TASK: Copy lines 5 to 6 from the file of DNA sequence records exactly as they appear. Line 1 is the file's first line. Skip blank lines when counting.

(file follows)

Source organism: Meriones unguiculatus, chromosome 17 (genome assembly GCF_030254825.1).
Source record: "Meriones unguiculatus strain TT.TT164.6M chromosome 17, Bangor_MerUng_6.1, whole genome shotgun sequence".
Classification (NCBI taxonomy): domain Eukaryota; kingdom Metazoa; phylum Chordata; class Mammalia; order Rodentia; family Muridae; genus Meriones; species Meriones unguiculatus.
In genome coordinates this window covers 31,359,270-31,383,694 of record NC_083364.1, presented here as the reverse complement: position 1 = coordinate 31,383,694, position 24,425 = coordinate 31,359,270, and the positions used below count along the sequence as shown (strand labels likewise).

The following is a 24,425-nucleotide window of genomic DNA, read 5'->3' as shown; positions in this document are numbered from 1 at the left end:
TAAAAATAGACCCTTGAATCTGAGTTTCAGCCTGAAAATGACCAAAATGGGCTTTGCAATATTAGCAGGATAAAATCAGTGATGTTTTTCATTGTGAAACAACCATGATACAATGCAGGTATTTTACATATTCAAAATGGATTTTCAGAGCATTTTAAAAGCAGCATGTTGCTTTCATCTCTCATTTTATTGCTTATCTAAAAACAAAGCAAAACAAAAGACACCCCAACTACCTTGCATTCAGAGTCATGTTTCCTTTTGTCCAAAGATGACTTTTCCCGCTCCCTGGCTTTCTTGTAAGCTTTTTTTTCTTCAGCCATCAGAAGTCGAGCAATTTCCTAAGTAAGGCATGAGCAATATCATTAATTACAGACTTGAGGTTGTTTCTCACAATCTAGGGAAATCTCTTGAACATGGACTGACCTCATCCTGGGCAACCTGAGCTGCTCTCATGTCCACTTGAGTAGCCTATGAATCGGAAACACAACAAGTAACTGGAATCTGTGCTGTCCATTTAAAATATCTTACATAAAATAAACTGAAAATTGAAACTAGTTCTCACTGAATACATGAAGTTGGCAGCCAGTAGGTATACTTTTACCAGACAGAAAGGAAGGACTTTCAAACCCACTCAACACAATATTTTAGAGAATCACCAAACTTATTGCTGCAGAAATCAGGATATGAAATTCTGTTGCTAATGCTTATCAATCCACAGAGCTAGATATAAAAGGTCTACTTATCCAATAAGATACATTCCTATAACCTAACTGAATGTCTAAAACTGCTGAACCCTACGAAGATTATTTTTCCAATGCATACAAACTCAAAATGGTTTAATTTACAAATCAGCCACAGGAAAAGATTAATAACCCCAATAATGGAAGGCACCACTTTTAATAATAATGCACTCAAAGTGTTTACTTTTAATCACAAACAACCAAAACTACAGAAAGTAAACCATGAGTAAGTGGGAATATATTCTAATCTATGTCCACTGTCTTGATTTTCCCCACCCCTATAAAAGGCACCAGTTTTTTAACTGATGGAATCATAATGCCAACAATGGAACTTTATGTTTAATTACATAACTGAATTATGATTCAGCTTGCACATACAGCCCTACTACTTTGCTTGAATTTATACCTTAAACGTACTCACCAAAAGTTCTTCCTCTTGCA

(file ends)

The following is a 24,425-nucleotide window of genomic DNA, read 5'->3' as shown; positions in this document are numbered from 1 at the left end:
TAAAAATAGACCCTTGAATCTGAGTTTCAGCCTGAAAATGACCAAAATGGGCTTTGCAATATTAGCAGGATAAAATCAGTGATGTTTTTCATTGTGAAACAACCATGATACAATGCAGGTATTTTACATATTCAAAATGGATTTTCAGAGCATTTTAAAAGCAGCATGTTGCTTTCATCTCTCATTTTATTGCTTATCTAAAAACAAAGCAAAACAAAAGACACCCCAACTACCTTGCATTCAGAGTCATGTTTCCTTTTGTCCAAAGATGACTTTTCCCGCTCCCTGGCTTTCTTGTAAGCTTTTTTTTCTTCAGCCATCAGAAGTCGAGCAATTTCCTAAGTAAGGCATGAGCAATATCATTAATTACAGACTTGAGGTTGTTTCTCACAATCTAGGGAAATCTCTTGAACATGGACTGACCTCATCCTGGGCAACCTGAGCTGCTCTCATGTCCACTTGAGTAGCCTATGAATCGGAAACACAACAAGTAACTGGAATCTGTGCTGTCCATTTAAAATATCTTACATAAAATAAACTGAAAATTGAAACTAGTTCTCACTGAATACATGAAGTTGGCAGCCAGTAGGTATACTTTTACCAGACAGAAAGGAAGGACTTTCAAACCCACTCAACACAATATTTTAGAGAATCACCAAACTTATTGCTGCAGAAATCAGGATATGAAATTCTGTTGCTAATGCTTATCAATCCACAGAGCTAGATATAAAAGGTCTACTTATCCAATAAGATACATTCCTATAACCTAACTGAATGTCTAAAACTGCTGAACCCTACGAAGATTATTTTTCCAATGCATACAAACTCAAAATGGTTTAATTTACAAATCAGCCACAGGAAAAGATTAATAACCCCAATAATGGAAGGCACCACTTTTAATAATAATGCACTCAAAGTGTTTACTTTTAATCACAAACAACCAAAACTACAGAAAGTAAACCATGAGTAAGTGGGAATATATTCTAATCTATGTCCACTGTCTTGATTTTCCCCACCCCTATAAAAGGCACCAGTTTTTTAACTGATGGAATCATAATGCCAACAATGGAACTTTATGTTTAATTACATAACTGAATTATGATTCAGCTTGCACATACAGCCCTACTACTTTGCTTGAATTTATACCTTAAACGTACTCACCAAAAGTTCTTCCTCTTGCA